Advertising Interviews

Mike Jackson

MD | 09 Apr 2010

We are still cautious from a regional perspective, but from the MEC perspective, both regionally and globally, we firmly believe in our proposition and our core positioning in the market place. It has not been a good 12-15 months, but I think we have come out of it stronger, we have got a good senior management in place across Asia and consistency is what people are looking for, so we are feeling positive about the whole thing.

Mike Jackson, Managing Director - Asia Pacific, MEC Access, is responsible for integrating MEC Access services (the creation and delivery of strategic partnerships and sponsorships across nine different platforms: arts, brand-to-brand, broadcast, cause, celebrity, film, gaming, music and sport) into regional and local clients’ communications plans.

Jackson joined MEC from the UK after four years as Managing Partner with Performance, MindShare’s specialist content and sponsorship division. While at Performance, he ran BP’s global sponsorship account and was responsible for Castrol’s entry into UEFA Euro 2008.

In conversation with exchange4media’s Robin Thomas, Jackson speaks at length about MEC’s plans for India and leveraging sports as a category for growth.

Q. First of all, what brings you to India?

The Access business is growing significantly over the last five years and India is one of the fastest growing markets, hence it’s very important for me to be here to make sure all our existing clients are very happy and that we are structured in a way that we are looking forward to capitalising on the momentum we have got globally in terms of the sports and entertainment business that we have at MEC. We are moving forward in terms of our integrated planning approach, so rather than just having Access division working with clients in the sports and entertainment space, we are really trying to move forward and make sure all of our work is really integrated with proper integrated communication solutions for our clients. There is a whole new planning process that we have launched globally and also making sure that we drive the next phase of agency development because we have a unique offer, we are doing some great work in this space, but we need to make sure that it is fully integrated with our digital community and with our traditional media teams.

Q. Can you please elaborate on your growth plans for MEC Access?

We are seeing good growth. We also need to get the right talent and investment in the right people. Finding people who understand the communication landscape, finding people who understand how brands and agencies work, finding people that understand the role of content and partnerships and understand the value of these rights and negotiate these rights so, we can create integrated communication solutions. So, it’s always a challenge to finding the right talent, who understand about brands, who understand about communications and also have that particular sector knowledge.

Q. While India is your fastest growing market, which are the other growing markets for MEC?

India has certainly grown significantly in the last two years, but we are also seeing significant momentum in China, we have Access in Beijing and Shanghai. China has significant potential along with India. Thailand is a another very interesting market for us and in Singapore, we have a number of regional accounts with quite a lot of momentum there as well, but India and China are the focus and these are the two huge markets for us in Asia.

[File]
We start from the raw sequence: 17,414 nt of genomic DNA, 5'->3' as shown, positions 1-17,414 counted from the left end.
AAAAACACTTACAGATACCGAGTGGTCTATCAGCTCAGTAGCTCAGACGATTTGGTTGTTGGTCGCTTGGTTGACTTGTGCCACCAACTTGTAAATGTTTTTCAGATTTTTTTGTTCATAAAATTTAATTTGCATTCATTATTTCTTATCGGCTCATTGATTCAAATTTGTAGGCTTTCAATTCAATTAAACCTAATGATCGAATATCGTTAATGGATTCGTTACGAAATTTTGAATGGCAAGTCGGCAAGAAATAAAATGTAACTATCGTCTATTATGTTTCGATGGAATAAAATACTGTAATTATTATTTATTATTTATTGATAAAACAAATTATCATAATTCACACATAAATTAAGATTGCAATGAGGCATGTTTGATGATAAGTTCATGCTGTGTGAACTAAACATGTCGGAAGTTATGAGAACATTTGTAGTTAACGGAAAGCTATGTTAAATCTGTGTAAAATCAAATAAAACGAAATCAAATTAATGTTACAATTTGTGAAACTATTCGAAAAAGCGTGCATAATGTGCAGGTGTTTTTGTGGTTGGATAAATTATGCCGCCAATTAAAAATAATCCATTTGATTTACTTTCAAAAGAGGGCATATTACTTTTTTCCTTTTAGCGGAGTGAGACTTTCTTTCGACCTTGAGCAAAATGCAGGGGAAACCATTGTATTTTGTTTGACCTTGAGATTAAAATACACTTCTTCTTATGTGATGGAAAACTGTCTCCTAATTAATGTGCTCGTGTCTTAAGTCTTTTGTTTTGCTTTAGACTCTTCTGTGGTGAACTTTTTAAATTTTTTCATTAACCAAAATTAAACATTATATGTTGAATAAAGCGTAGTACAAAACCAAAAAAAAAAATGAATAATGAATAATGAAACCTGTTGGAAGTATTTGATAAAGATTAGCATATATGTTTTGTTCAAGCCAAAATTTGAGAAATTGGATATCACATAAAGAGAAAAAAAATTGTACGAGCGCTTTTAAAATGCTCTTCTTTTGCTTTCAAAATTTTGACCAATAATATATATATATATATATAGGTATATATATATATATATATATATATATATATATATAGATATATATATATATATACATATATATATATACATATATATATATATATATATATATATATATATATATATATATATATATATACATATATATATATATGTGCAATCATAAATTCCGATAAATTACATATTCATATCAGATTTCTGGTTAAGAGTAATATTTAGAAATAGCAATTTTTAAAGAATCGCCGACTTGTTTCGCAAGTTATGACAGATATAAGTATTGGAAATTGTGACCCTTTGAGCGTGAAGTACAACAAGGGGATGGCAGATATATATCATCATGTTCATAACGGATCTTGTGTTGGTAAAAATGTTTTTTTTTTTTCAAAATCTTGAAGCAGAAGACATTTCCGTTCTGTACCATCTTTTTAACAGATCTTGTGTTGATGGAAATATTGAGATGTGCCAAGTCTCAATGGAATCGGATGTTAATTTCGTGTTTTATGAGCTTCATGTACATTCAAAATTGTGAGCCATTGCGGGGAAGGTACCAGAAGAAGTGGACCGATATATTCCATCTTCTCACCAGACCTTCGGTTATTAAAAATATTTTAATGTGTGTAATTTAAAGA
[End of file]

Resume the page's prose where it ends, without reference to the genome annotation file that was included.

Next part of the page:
Q. Between the sports and entertainment categories, which, according to you, is the fastest growing category for MEC Access?

Outside of India, the entertainment side is probably the fastest growing area, but it also depends on market by market. Cricket in India is not just an institution but a religion and, therefore, brands desire to be involved in cricket. However, I think there will be growth in other sports and we see that with the Commonwealth Games coming. We also see some very interesting trends in football, which we will see making inroads in the grassroots as India is a market that is under-exploited in terms of football. Interestingly, if you take a look at different parts of the world, for instance, in North Asia, while football has great positioning, you also have sports like basketball, baseball in Japan, basketball in Philippines is huge, boxing in Thailand is significant, and Australia loves rugby and cricket, and so on. So, you have got a diverse sports range, but I think entertainment and programming is still significant in Asia. So, sports certainly has higher profile in India, wherein I think we are doing perhaps slightly more tie-ups in the TV formats in other markets, plus music is another growth area.

Q. Speaking of sports, what are the lessons you think that the Indian Premier League (IPL) can learn from the English Premier League (EPL) or even the Superbowl?

The business models are different. In fact, the way IPL has come from scratch since the last three years is a greater phenomenon. EPL is a very interesting concept, it has been incredibly successful and a global financial phenomenon. The opportunity for IPL is that it has got a huge domestic audience, it obviously has been successful and we have seen ratings rising year on year. What we are seeing is higher level of viewing from India, great level of involvement, fantastic cricket, different teams, different players performing and the kind of investments made in the two new IPL teams is fantastic. So, what is going to be interesting is how this tournament will grow more at the international level. We know that domestically IPL is hugely popular and is here to stay. However, the further growth I believe will come internationally. The learning perhaps might be able to come from perhaps how you start marketing the IPL brand internationally and bring the international audience to IPL.